These chart extracts offer good examples of how the scale of a map and its purpose dictate what can be/is included.

Both are designed to enhance ships’ safety, but in very different circumstances. The first two extracts from an Indian Ocean map are designed for navigation over large areas, and in deep water. This extract is designed for navigation in shallow waters around Ashmore Reef.

Marine navigation chart of Melbourne

First of all, note a characteristic of marine navigation charts – they supply a great deal of information about the water areas, but very little information for the land. This is a busy port area and it is important that complex, accurate information is supplied to ensure that vessels don’t ‘run into’ each other. Note the additional information which is supplied compared to the Ashmore Reef. These include:
 - a much more detailed coastline – including structures such as piers and jetties
 - marine navigation aids such as the location of marine lights
 - navigation control zones – e.g. shipping lanes and restricted areas.

The days of ‘black–and–white’ charts (old ‘fathom’ charts) are over. The International Hydrographic Organisation (IHO) international specifications recommend that nautical charts have a minimum of four colours (blue, black, grey and magenta).

Air Navigation Charts

Like the marine navigation charts, air navigation charts are produced at a vast variety of scales – depending on the information available and the nature of the area being mapped. However, a fundamental difference between the two is the functionality – to state the obvious:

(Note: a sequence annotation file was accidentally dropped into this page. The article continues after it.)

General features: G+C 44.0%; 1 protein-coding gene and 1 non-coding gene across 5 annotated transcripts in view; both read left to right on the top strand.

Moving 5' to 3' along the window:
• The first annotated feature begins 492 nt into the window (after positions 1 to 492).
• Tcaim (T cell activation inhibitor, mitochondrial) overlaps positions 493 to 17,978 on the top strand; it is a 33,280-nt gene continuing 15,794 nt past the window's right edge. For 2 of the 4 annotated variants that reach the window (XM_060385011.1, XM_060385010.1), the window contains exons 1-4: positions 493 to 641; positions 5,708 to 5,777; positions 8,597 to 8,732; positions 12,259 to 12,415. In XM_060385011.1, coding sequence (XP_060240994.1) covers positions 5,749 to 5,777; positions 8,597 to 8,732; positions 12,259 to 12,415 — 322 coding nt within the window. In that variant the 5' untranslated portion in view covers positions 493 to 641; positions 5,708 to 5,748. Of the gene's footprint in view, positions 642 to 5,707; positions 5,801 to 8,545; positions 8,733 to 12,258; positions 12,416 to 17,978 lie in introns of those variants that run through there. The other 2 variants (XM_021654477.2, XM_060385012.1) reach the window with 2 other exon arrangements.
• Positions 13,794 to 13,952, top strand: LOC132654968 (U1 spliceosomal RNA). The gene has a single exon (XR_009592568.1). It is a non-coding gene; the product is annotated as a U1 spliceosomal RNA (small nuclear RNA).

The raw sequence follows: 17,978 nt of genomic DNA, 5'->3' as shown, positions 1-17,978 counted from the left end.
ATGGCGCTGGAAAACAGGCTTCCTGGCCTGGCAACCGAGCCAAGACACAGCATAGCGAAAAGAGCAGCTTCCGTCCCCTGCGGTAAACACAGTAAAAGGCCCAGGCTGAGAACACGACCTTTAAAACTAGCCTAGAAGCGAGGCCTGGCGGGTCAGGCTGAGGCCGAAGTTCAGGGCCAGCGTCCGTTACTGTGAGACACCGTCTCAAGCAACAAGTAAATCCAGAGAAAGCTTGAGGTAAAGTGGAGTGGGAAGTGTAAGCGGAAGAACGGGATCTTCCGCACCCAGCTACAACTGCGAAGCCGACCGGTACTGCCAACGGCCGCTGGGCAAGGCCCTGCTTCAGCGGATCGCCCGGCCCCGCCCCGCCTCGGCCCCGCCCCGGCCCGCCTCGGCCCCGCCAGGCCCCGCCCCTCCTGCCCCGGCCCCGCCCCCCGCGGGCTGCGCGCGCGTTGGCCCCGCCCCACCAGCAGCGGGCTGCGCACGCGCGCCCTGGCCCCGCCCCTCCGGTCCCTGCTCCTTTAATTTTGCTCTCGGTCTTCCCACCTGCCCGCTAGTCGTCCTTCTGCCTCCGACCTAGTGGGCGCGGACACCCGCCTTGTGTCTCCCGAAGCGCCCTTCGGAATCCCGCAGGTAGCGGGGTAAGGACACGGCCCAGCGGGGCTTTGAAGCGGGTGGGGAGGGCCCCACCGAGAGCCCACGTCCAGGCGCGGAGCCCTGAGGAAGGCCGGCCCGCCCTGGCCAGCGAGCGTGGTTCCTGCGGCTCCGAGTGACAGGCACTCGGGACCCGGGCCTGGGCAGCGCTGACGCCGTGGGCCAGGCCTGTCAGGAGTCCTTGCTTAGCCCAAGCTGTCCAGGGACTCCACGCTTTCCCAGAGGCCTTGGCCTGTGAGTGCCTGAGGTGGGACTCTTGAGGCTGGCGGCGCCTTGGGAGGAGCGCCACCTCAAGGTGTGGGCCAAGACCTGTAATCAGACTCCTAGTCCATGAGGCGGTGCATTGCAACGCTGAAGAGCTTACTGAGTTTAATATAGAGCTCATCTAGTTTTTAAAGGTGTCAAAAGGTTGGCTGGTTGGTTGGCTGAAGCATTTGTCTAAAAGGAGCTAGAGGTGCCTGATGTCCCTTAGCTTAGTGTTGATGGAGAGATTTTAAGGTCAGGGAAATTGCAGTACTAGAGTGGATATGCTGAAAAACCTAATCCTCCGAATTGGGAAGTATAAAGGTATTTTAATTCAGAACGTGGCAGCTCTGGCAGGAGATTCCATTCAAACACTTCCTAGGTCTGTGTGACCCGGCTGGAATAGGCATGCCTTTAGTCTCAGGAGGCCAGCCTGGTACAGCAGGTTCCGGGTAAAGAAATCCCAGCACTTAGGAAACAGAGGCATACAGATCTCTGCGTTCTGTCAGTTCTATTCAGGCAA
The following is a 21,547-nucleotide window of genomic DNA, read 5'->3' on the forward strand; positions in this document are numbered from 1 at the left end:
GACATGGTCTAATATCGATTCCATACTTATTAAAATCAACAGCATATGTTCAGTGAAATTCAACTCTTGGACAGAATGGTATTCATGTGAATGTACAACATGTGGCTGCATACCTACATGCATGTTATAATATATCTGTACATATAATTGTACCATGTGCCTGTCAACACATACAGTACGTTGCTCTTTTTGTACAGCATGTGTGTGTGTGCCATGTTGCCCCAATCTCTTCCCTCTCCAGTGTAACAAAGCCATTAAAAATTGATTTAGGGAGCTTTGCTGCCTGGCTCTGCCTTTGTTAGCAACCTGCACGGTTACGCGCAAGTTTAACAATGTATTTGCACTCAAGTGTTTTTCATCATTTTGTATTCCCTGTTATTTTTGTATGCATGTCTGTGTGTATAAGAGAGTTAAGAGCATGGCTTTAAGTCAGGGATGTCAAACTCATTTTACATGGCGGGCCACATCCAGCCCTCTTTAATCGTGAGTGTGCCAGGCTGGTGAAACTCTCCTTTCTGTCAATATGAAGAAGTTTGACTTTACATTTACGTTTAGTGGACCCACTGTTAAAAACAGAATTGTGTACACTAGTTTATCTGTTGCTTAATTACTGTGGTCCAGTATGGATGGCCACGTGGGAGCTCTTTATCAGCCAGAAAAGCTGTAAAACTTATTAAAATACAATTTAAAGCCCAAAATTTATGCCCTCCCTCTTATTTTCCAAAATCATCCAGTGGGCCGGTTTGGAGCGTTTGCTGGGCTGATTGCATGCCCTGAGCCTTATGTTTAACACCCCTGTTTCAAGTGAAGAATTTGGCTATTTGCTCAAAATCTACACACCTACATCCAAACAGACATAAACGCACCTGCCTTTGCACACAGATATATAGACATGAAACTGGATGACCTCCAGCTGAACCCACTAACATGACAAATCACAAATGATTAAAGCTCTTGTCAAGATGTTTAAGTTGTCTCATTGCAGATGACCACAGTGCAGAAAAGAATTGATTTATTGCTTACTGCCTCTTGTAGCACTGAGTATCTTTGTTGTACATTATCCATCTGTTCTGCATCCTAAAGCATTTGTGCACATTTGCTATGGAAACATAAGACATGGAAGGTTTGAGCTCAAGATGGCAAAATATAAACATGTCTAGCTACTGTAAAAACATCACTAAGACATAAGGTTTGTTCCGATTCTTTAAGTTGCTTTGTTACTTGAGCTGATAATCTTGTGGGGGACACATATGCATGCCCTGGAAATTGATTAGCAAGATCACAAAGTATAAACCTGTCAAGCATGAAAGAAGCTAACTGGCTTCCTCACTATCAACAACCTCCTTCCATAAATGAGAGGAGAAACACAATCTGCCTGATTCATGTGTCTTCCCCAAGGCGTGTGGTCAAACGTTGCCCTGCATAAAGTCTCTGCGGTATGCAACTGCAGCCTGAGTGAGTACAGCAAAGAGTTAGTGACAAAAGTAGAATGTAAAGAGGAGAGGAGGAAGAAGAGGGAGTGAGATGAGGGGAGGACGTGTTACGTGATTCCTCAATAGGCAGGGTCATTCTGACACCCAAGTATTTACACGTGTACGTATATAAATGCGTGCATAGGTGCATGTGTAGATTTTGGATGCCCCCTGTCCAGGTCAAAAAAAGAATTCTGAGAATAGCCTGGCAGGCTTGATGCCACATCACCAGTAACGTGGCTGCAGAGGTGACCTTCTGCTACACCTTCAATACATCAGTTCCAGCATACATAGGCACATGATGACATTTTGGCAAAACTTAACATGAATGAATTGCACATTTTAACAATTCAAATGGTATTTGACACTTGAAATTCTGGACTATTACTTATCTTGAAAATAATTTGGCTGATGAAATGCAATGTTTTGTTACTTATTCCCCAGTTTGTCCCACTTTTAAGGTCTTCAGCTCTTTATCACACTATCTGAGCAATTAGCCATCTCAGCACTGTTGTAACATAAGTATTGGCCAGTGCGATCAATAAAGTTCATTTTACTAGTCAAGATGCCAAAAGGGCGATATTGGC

• air navigation charts are used by fast flying aircraft which can be very high above the land and have significant safety concerns when landing
  • marine navigation charts are designed to be used by ships ⁄ boats on the surface of the water and they have significant safety concerns when in shallow water and when docking.

Because of this, air navigation charts look very different to marine navigation charts. However, like marine navigation charts, international convention is that if the chart is coloured then special navigation information is shown in purple. Unlike marine navigation charts, air navigation chart heights are always given in feet above sea level.

Perth air navigation map

Perth air navigation map 2

These two examples of air navigation charts are from a World Aeronautical Chart 1:1 million scale charts and are designed for use by aircraft flying long distances.

With this in mind, the main landscape features which are shown on the map are those which could be easily seen from a high flying aircraft. Cities and towns are also shown; as are places which have landing grounds (the round purple symbols).

An indication of the ruggedness of the land is given by hill shading and height values for individual high points in an area (the large black numbers). Also, man-made features which could be a hazard to low flying aircraft are also shown – examples on these charts are the purple wiggly lines (power lines) and the purple triangles (towers and chimneys).

Perth visual terminal chart

Visual Terminal Charts are made for the purpose of aircraft takeoff and landing. Note how this extract over Perth when compared to the extract above has a great deal more information including controlled airspace, the shape of landing strips and many more landscape features.

Further Reading

Australian Hydrographic Service – Charts
International Hydrographic Organisation – Regulations of the IHO for International Charts and Chart Specifications
National Geospatial Intelligence Agency – Links to charts and other map products
Office of Coast Survey, National Ocean Service, National Oceanic and Atmospheric Administration (NOAA) – Learning About Charting and Surveying